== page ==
Reviews

Book Review of The Ethics of Touch

Acupuncture and Oriental Medicine Alliance (AOMA)
The Forum
Fall 2003
by Ann Bailey, RN, MSN, M.Ac

Finally a book on ethics written especially for us, health professionals who touch the body as a mean of delivering care. It is relevant, practical, and long overdue. This book is unique because the authors recognize that even the most skilled and careful practitioner can make errors in judgment. Benjamin and Sohnen-Moe address the ethical pitfalls that can occur and explore how to handle a given situation to avoid negative results.

The overall purpose of ethics as stated by the authors "is to guide professional practitioners so that clients' welfare remains the first priority." They succeed in keeping this principle foremost throughout the book, bringing conclusion to each example by asking us to consider what is in the best interest of the client.

But they don't preach or admonish us. They give us tools and resources for recognizing and sorting through ethical dilemmas. For example, we can take a self-assessment test to discover where our personal and professional boundaries are. Or, we can work through a personal ethical dilemma using their Six Stages of Clarification. They include a full discussion on how to set a healthy structure for fees and bartering. The authors also lead us through the maze of complex relationships where we try to juggle professional, social or family roles. They give us parameters and guidelines for navigating the risks inherent in dual relationships.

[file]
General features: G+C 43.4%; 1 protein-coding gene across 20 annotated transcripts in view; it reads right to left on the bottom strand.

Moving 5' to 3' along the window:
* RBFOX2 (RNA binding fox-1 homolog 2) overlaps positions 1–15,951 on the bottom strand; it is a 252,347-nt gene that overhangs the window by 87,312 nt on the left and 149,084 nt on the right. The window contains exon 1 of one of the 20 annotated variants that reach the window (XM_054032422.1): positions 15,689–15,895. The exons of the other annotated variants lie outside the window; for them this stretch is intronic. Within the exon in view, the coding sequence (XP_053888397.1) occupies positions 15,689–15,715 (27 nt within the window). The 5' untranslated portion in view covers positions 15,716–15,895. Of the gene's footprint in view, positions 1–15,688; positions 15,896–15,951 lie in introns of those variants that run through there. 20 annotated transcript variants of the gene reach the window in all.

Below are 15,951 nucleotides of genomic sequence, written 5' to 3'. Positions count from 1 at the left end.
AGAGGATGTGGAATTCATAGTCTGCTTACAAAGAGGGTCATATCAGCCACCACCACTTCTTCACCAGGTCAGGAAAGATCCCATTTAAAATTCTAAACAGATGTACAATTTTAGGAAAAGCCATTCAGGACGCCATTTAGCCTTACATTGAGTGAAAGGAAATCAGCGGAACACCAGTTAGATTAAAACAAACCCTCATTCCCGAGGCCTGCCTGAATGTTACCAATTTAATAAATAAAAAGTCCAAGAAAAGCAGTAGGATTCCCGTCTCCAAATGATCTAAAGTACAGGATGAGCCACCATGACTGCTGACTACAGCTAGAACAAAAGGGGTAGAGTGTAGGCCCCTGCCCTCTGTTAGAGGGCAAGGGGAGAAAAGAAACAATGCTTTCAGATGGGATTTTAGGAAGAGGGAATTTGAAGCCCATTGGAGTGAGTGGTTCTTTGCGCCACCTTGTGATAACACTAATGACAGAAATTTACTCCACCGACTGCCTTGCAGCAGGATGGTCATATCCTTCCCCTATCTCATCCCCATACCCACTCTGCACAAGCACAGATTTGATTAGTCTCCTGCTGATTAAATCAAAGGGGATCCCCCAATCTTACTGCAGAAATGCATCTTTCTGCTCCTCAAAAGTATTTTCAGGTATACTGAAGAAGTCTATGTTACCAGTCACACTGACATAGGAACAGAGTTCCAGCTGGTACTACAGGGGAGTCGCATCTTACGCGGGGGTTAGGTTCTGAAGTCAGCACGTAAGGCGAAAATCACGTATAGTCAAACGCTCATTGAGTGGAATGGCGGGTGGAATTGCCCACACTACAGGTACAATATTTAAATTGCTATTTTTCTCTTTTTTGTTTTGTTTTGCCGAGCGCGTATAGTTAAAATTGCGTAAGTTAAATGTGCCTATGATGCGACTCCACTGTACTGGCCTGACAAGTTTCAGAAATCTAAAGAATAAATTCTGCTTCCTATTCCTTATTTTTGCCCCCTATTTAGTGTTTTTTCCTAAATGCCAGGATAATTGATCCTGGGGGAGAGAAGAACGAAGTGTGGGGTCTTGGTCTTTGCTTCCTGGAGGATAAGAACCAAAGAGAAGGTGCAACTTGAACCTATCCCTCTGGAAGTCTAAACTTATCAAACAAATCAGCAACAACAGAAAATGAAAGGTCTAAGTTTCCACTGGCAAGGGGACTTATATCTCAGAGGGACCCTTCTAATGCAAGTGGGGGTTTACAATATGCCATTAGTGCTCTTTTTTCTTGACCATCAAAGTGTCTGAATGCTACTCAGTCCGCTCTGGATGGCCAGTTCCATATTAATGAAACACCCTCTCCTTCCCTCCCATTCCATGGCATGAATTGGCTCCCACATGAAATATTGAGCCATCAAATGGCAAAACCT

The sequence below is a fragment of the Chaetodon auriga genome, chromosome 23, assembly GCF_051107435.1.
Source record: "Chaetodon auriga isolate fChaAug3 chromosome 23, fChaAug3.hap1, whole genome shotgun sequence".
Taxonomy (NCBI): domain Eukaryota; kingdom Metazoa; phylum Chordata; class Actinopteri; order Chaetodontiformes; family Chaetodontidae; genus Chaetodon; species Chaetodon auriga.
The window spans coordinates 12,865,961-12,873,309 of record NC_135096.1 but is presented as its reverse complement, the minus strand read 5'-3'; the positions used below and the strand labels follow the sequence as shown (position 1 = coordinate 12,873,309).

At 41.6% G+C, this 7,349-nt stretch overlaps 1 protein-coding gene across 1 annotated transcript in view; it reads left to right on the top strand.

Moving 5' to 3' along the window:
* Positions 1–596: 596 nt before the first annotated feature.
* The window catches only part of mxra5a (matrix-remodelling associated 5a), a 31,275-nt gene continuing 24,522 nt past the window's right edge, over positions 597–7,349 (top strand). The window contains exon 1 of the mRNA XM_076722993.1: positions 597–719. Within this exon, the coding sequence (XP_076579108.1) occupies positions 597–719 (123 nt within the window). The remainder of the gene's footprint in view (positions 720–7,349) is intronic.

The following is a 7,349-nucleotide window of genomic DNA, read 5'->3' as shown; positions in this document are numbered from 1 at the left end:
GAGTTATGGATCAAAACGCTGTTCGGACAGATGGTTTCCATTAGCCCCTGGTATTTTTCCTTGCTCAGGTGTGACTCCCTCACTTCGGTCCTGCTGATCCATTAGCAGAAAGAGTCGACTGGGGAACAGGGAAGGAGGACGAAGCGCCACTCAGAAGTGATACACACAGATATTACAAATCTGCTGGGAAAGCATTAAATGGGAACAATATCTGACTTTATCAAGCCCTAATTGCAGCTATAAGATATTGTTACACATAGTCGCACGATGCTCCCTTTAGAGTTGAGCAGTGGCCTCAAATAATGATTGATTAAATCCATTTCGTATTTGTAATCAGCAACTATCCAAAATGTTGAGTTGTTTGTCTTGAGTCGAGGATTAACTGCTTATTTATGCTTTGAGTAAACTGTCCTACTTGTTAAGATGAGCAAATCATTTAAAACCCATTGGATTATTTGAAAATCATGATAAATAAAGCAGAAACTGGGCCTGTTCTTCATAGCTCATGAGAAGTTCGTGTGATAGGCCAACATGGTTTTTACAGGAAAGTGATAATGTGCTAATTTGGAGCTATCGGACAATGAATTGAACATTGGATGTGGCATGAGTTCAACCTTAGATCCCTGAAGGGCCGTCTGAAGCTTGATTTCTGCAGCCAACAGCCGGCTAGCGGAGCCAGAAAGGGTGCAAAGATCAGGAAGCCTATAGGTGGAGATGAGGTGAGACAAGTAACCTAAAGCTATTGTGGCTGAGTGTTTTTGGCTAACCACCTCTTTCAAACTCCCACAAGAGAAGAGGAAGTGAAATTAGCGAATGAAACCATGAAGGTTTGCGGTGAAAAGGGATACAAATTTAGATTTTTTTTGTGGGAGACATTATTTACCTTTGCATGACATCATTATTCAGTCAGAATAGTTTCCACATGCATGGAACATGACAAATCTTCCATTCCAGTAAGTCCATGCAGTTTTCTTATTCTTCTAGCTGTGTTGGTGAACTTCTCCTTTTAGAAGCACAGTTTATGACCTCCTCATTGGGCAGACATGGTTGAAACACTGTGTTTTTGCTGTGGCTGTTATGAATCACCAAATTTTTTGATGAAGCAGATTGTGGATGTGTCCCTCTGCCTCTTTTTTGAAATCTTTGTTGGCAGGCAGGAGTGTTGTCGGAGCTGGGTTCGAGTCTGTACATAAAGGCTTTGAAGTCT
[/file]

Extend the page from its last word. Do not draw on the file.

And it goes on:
As acupuncturists most of us did not receive adequate ethics training in school, and if we did, it usually focused on the legalities of unethical advertising and insurance billing. These authors go beyond the usual topics and have collected input from experts in their fields. The result is a refreshing and in-depth examination of topics ranging from "Sex, Touch, and Intimacy in the Client/Practitioner Relationship," "Understanding Trauma and Abuse," to the "Essential Elements of Clinical Supervision."

The book is practical. Each chapter closes with a summary, "Chapter Highlights," as well as a page or two of "Discussion Questions and Activities." The latter can be useful for personal reflection or for sparking a classroom or in-service discussion. (A Teacher's Manual is in the works for use with the book.)

Sidebars on each page refer to additional information elsewhere in the book. The margins also contain pertinent quotations from inspirational leaders, website resources, and special alerts to emphasize key points for the reader.

A Home Study course is available through the publisher's website and CEU's can be obtained for bodyworkers through the National Certification Board for Therapeutic Massage and Bodywork.

The book has an extensive Appendix that contains sample forms for Consent for Treatment and for Oriental Medicine Office Policies. Specialized protocols for working with survivors of trauma and abuse are also included as well as Codes of Ethics from [over a dozen] professional organizations.

The authors know that ethical situations arise for all practitioners at one time or another. Fortunately for us, they have written a timely and thought-provoking guide that should be in every school library and every practitioner's office.

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